The African black rhinos pictured above are two of about 4,000 remaining of the species, which numbered around 70,000 in the 1960’s and are down at least in part because poachers have coveted their horns. In an attempt to raise funds to preserve the animal’s existence, extraordinary measures have been taken — as the AP reports, the right to hunt one of them in Namibia was auctioned off by the Dallas Safari Club for $350,000.
Ben Carter, executive director of the Safari Club, defended the auction. He said all money raised will go toward rhino conservation efforts. He also said the rhino that the winner will hunt is old, male and non-breeding — and that the animal was likely to be targeted for removal anyway because it was becoming aggressive and threatening other wildlife.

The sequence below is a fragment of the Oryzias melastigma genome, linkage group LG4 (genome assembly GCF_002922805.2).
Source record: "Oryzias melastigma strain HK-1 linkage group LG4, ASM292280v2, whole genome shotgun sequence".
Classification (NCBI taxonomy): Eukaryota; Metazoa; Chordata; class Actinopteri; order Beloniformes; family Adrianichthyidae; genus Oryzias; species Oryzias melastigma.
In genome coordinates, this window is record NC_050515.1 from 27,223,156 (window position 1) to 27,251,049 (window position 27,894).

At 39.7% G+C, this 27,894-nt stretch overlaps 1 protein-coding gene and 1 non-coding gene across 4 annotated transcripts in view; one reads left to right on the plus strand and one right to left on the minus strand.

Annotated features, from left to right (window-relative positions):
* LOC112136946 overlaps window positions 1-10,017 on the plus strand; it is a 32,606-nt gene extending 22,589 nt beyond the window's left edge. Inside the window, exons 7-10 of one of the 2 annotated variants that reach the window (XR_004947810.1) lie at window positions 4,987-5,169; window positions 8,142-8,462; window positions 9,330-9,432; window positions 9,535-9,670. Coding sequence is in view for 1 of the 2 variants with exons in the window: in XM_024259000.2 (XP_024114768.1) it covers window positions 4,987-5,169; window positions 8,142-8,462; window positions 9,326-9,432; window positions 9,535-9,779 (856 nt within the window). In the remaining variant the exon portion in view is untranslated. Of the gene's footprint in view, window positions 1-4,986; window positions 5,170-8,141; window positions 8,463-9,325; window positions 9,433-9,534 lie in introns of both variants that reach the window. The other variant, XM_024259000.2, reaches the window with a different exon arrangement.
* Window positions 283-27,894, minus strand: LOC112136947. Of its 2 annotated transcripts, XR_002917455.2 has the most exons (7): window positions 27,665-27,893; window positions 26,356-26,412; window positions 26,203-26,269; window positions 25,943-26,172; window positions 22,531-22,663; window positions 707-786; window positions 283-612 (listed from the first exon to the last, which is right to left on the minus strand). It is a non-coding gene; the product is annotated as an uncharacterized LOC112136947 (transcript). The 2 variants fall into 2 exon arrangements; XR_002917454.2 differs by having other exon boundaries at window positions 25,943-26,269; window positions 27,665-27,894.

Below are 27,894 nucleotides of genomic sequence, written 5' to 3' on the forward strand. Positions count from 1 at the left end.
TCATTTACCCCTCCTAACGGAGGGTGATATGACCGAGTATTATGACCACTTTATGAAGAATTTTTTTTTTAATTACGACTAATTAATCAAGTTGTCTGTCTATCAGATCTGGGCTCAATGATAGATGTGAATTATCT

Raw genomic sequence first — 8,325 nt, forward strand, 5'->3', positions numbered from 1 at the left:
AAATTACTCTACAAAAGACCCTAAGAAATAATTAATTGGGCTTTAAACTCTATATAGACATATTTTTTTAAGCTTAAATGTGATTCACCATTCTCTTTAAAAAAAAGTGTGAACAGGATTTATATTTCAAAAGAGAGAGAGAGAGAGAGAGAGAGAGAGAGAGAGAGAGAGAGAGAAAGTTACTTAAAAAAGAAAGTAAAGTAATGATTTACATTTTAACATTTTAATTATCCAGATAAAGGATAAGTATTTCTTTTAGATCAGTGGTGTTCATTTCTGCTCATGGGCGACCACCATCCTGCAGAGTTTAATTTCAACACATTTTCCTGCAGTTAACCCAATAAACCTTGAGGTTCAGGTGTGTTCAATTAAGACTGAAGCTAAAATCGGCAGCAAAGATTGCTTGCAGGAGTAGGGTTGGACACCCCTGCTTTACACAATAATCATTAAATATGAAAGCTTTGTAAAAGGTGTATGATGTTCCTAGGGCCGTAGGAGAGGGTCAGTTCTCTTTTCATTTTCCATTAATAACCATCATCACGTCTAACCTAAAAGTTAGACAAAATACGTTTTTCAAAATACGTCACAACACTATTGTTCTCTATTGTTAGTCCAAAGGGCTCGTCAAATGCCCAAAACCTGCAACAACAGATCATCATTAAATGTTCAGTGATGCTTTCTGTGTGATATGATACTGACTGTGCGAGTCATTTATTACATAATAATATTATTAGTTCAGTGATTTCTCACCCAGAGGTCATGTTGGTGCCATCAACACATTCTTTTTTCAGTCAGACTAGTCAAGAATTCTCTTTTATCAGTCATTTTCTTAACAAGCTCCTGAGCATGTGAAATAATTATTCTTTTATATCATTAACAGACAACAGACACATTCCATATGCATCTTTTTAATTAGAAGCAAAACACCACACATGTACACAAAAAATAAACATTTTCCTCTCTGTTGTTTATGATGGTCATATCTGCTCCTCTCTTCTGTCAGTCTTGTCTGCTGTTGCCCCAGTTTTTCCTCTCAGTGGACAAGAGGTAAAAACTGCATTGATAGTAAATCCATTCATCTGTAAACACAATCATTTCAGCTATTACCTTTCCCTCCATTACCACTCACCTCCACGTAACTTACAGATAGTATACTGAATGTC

That doesn’t really sound like such an invigorating challenge, and activists have otherwise questioned the logic behind the whole idea:
“This auction is telling the world that an American will pay anything to kill their species,” Jeffrey Flocken, North American regional director of the Massachusetts-based IFAW, said earlier this week. “This is, in fact, making a spectacle of killing an endangered species.”
What he said.
[AP via Dallas Morning News]
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